Maybe each human being lives in a unique world, a private world different from those inhabited and experienced by all other humans. . . If reality differs from person to person, can we speak of reality singular, or shouldn't we really be talking about plural realities? And if there are plural realities, are some more true (more real) than others? What about the world of a schizophrenic? Maybe it's as real as our world. Maybe we cannot say that we are in touch with reality and he is not, but should instead say, His reality is so different from ours that he can't explain his to us, and we can't explain ours to him. The problem, then, is that if subjective worlds are experienced too differently, there occurs a breakdown in communication ... and there is the real illness.
The summer ended. Day by day, and taking its time, the summer ended. The noises in the street began to change, diminish, voices became fewer, the music sparse. Daily, blocks and blocks of children were spirited away. Grownups retreated from the streets, into the houses. Adolescents moved from the sidewalk to the stoop to the hallway to the stairs, and rooftops were abandoned. Such trees as there were allowed their leaves to fall - they fell unnoticed - seeming to promise, not without bitterness, to endure another year. At night, from a distance, the parks and playgrounds seemed inhabited by fireflies, and the night came sooner, inched in closer, fell with a greater weight. The sound of the alarm clock conquered the sound of the tambourine, the houses put on their winter faces. The houses stared down a bitter landscape, seeming, not without bitterness, to have resolved to endure another year.
Ann Druyan suggests an experiment: Look back again at the pale blue dot of the preceding chapter. Take a good long look at it. Stare at the dot for any length of time and then try to convince yourself that God created the whole Universe for one of the 10 million or so species of life that inhabit that speck of dust. Now take it a step further: Imagine that everything was made just for a single shade of that species, or gender, or ethnic or religious subdivision. If this doesn’t strike you as unlikely, pick another dot. Imagine it to be inhabited by a different form of intelligent life. They, too, cherish the notion of a God who has created everything for their benefit. How seriously do you take their claim?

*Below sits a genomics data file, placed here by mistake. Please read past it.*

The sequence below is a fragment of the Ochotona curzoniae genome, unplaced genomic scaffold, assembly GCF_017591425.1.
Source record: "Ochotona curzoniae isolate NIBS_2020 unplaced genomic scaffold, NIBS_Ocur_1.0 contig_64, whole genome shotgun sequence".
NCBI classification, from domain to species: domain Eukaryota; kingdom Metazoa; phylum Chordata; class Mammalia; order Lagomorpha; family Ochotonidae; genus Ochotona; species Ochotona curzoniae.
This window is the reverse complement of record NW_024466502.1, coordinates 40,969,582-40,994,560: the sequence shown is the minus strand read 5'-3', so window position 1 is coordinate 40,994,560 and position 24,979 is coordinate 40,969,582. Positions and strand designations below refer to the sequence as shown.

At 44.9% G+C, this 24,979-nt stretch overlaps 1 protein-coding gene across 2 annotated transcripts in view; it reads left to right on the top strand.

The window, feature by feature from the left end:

The United States has 250 Billion tons of recoverable coal reserves - enough to last 100 years even at double the current rate of consumption.' We humans have inhabited the earth for many thousands of years, and now we can look forward to surviving for another hundred by doubling our consumption of coal? This is national security? The world-ending fire of industrial fundamentalism may already be burning in our furnaces and engines, but if it will burn for a hundred more years, that will be fine. Surely it would be better to intend straightforwardly to contain the fire and eventually put it out! But once greed has been made an honorable motive, then you have an economy without limits. It has no place for temperance or thrift or the ecological law of return. It will do anything. It is monstrous by definition.
In school I ended up writing three different papers on "The Castaway" section of Moby-Dick, the chapter where the cabin boy Pip falls overboard and is driven mad by the empty immensity of what he finds himself floating in. And when I teach school now I always teach Crane's horrific "The Open Boat," and get all bent out of shape when the kids find the story dull or jaunty-adventurish: I want them to feel the same marrow-level dread of the oceanic I've always felt, the intuition of the sea as primordial nada, bottomless, depths inhabited by cackling tooth-studded things rising toward you at the rate a feather falls.